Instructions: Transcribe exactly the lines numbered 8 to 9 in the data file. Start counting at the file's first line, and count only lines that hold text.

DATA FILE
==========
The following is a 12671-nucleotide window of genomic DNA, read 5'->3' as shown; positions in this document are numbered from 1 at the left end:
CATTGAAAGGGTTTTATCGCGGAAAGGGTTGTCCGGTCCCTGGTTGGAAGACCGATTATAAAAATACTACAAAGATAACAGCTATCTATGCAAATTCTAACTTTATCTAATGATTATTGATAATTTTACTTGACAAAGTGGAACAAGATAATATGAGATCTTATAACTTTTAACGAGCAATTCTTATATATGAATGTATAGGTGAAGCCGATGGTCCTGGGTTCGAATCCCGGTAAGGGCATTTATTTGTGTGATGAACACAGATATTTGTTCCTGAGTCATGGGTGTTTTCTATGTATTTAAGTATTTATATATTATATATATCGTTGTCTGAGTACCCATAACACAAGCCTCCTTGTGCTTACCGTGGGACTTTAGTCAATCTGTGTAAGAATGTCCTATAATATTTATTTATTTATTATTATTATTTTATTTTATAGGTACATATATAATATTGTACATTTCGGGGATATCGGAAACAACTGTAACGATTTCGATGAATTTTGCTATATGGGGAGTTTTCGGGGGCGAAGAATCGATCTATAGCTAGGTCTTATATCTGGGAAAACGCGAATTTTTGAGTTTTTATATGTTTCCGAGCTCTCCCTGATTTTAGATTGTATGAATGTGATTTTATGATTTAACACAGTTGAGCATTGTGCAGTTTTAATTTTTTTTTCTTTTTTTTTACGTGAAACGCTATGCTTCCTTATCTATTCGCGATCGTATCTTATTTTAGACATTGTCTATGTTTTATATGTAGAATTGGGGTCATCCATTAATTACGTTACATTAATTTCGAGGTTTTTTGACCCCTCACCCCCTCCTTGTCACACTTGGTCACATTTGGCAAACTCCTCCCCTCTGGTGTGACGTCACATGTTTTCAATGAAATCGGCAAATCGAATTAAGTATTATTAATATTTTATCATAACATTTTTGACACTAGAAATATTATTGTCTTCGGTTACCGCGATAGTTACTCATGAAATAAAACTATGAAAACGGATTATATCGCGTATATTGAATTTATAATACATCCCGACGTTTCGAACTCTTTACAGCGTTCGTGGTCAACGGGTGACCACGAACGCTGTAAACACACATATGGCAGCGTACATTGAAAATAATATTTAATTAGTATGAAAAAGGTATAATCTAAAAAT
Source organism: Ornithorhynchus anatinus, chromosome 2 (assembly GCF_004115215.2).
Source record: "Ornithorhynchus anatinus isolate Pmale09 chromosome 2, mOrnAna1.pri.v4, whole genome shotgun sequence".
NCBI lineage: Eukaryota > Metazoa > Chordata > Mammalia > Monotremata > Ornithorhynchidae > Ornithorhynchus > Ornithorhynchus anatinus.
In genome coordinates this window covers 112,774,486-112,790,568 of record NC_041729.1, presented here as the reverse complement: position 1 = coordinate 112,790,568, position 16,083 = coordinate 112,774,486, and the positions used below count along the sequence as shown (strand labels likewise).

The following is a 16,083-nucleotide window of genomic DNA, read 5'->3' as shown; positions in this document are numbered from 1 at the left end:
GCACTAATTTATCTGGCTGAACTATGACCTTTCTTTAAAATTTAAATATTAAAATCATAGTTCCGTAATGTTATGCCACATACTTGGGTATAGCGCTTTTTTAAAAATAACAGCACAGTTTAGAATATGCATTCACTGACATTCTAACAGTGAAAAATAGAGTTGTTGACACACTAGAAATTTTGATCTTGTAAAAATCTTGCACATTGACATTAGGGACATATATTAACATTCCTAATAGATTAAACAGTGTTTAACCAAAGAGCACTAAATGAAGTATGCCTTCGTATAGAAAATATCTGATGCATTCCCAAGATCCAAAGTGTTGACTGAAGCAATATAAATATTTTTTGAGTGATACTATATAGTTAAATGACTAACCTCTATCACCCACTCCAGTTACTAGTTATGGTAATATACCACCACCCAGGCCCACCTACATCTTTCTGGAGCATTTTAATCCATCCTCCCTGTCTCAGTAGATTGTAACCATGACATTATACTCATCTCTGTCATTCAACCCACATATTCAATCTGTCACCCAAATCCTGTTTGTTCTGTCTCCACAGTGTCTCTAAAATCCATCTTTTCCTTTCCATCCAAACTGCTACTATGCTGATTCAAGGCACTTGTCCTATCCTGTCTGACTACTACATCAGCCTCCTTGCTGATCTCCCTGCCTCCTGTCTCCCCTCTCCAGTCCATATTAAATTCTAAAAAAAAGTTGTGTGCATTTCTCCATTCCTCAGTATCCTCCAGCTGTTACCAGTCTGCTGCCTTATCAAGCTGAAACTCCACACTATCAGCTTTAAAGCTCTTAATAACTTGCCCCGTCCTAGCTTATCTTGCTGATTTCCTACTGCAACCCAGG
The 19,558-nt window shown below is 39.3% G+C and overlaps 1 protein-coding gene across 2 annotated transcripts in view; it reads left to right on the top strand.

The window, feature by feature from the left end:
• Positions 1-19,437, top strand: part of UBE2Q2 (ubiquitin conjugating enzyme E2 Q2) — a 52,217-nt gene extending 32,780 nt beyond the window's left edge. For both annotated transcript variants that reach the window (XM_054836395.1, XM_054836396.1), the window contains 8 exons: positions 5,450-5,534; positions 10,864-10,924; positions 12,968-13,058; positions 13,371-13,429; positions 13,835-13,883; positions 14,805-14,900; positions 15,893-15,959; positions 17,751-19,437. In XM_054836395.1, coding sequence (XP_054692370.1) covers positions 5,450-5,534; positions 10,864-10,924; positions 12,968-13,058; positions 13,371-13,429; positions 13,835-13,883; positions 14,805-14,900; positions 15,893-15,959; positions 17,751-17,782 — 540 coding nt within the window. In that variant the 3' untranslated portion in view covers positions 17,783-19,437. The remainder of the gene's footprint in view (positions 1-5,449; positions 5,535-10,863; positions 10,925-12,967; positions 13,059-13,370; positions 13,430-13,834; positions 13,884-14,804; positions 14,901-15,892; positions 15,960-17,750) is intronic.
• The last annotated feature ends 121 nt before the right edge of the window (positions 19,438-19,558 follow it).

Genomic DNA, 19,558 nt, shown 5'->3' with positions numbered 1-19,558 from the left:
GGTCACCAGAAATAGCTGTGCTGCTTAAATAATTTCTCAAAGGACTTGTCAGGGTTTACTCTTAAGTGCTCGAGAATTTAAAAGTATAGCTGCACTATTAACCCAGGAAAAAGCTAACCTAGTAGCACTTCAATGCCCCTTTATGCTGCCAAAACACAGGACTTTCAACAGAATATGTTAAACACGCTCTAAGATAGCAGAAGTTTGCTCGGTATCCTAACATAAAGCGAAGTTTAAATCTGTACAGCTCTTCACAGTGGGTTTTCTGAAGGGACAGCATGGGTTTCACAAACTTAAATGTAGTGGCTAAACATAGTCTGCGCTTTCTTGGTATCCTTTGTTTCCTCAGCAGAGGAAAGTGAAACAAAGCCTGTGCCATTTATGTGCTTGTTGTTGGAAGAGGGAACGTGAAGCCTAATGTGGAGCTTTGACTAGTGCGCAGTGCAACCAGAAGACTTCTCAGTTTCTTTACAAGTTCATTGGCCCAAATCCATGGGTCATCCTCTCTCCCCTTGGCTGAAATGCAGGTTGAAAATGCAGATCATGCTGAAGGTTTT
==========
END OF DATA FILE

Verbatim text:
GCACTAATTTATCTGGCTGAACTATGACCTTTCTTTAAAATTTAAATATTAAAATCATAGTTCCGTAATGTTATGCCACATACTTGGGTATAGCGCTTTTTTAAAAATAACAGCACAGTTTAGAATATGCATTCACTGACATTCTAACAGTGAAAAATAGAGTTGTTGACACACTAGAAATTTTGATCTTGTAAAAATCTTGCACATTGACATTAGGGACATATATTAACATTCCTAATAGATTAAACAGTGTTTAACCAAAGAGCACTAAATGAAGTATGCCTTCGTATAGAAAATATCTGATGCATTCCCAAGATCCAAAGTGTTGACTGAAGCAATATAAATATTTTTTGAGTGATACTATATAGTTAAATGACTAACCTCTATCACCCACTCCAGTTACTAGTTATGGTAATATACCACCACCCAGGCCCACCTACATCTTTCTGGAGCATTTTAATCCATCCTCCCTGTCTCAGTAGATTGTAACCATGACATTATACTCATCTCTGTCATTCAACCCACATATTCAATCTGTCACCCAAATCCTGTTTGTTCTGTCTCCACAGTGTCTCTAAAATCCATCTTTTCCTTTCCATCCAAACTGCTACTATGCTGATTCAAGGCACTTGTCCTATCCTGTCTGACTACTACATCAGCCTCCTTGCTGATCTCCCTGCCTCCTGTCTCCCCTCTCCAGTCCATATTAAATTCTAAAAAAAAGTTGTGTGCATTTCTCCATTCCTCAGTATCCTCCAGCTGTTACCAGTCTGCTGCCTTATCAAGCTGAAACTCCACACTATCAGCTTTAAAGCTCTTAATAACTTGCCCCGTCCTAGCTTATCTTGCTGATTTCCTACTGCAACCCAGG
The 19,558-nt window shown below is 39.3% G+C and overlaps 1 protein-coding gene across 2 annotated transcripts in view; it reads left to right on the top strand.